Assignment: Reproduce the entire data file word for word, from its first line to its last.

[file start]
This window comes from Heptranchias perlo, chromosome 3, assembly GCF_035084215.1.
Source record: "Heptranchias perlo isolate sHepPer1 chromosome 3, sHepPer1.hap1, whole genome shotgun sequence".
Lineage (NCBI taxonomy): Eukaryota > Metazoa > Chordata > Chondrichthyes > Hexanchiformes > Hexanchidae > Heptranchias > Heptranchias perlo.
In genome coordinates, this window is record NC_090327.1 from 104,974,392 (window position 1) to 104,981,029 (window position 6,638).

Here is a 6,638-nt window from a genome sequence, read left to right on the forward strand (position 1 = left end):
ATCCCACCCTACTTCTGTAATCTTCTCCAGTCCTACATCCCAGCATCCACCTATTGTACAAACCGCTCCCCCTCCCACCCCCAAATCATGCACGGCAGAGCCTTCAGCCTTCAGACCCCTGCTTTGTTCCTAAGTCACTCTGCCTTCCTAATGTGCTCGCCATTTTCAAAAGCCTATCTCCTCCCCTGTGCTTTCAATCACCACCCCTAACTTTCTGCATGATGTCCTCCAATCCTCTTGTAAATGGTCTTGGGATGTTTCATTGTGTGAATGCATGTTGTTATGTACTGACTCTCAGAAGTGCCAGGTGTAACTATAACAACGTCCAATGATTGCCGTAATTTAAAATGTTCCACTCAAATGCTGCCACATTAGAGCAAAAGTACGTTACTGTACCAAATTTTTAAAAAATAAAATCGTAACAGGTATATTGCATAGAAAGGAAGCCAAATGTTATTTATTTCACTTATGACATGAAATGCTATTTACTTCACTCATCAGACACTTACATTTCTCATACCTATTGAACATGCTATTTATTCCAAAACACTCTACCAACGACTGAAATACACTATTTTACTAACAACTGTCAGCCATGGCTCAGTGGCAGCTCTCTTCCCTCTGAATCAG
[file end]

This window comes from Heptranchias perlo, chromosome 3, assembly GCF_035084215.1.
Source record: "Heptranchias perlo isolate sHepPer1 chromosome 3, sHepPer1.hap1, whole genome shotgun sequence".
Lineage (NCBI taxonomy): Eukaryota > Metazoa > Chordata > Chondrichthyes > Hexanchiformes > Hexanchidae > Heptranchias > Heptranchias perlo.
In genome coordinates, this window is record NC_090327.1 from 104,974,392 (window position 1) to 104,981,029 (window position 6,638).

Here is a 6,638-nt window from a genome sequence, read left to right on the forward strand (position 1 = left end):
ATCCCACCCTACTTCTGTAATCTTCTCCAGTCCTACATCCCAGCATCCACCTATTGTACAAACCGCTCCCCCTCCCACCCCCAAATCATGCACGGCAGAGCCTTCAGCCTTCAGACCCCTGCTTTGTTCCTAAGTCACTCTGCCTTCCTAATGTGCTCGCCATTTTCAAAAGCCTATCTCCTCCCCTGTGCTTTCAATCACCACCCCTAACTTTCTGCATGATGTCCTCCAATCCTCTTGTAAATGGTCTTGGGATGTTTCATTGTGTGAATGCATGTTGTTATGTACTGACTCTCAGAAGTGCCAGGTGTAACTATAACAACGTCCAATGATTGCCGTAATTTAAAATGTTCCACTCAAATGCTGCCACATTAGAGCAAAAGTACGTTACTGTACCAAATTTTTAAAAAATAAAATCGTAACAGGTATATTGCATAGAAAGGAAGCCAAATGTTATTTATTTCACTTATGACATGAAATGCTATTTACTTCACTCATCAGACACTTACATTTCTCATACCTATTGAACATGCTATTTATTCCAAAACACTCTACCAACGACTGAAATACACTATTTTACTAACAACTGTCAGCCATGGCTCAGTGGCAGCTCTCTTCCCTCTGAATCAG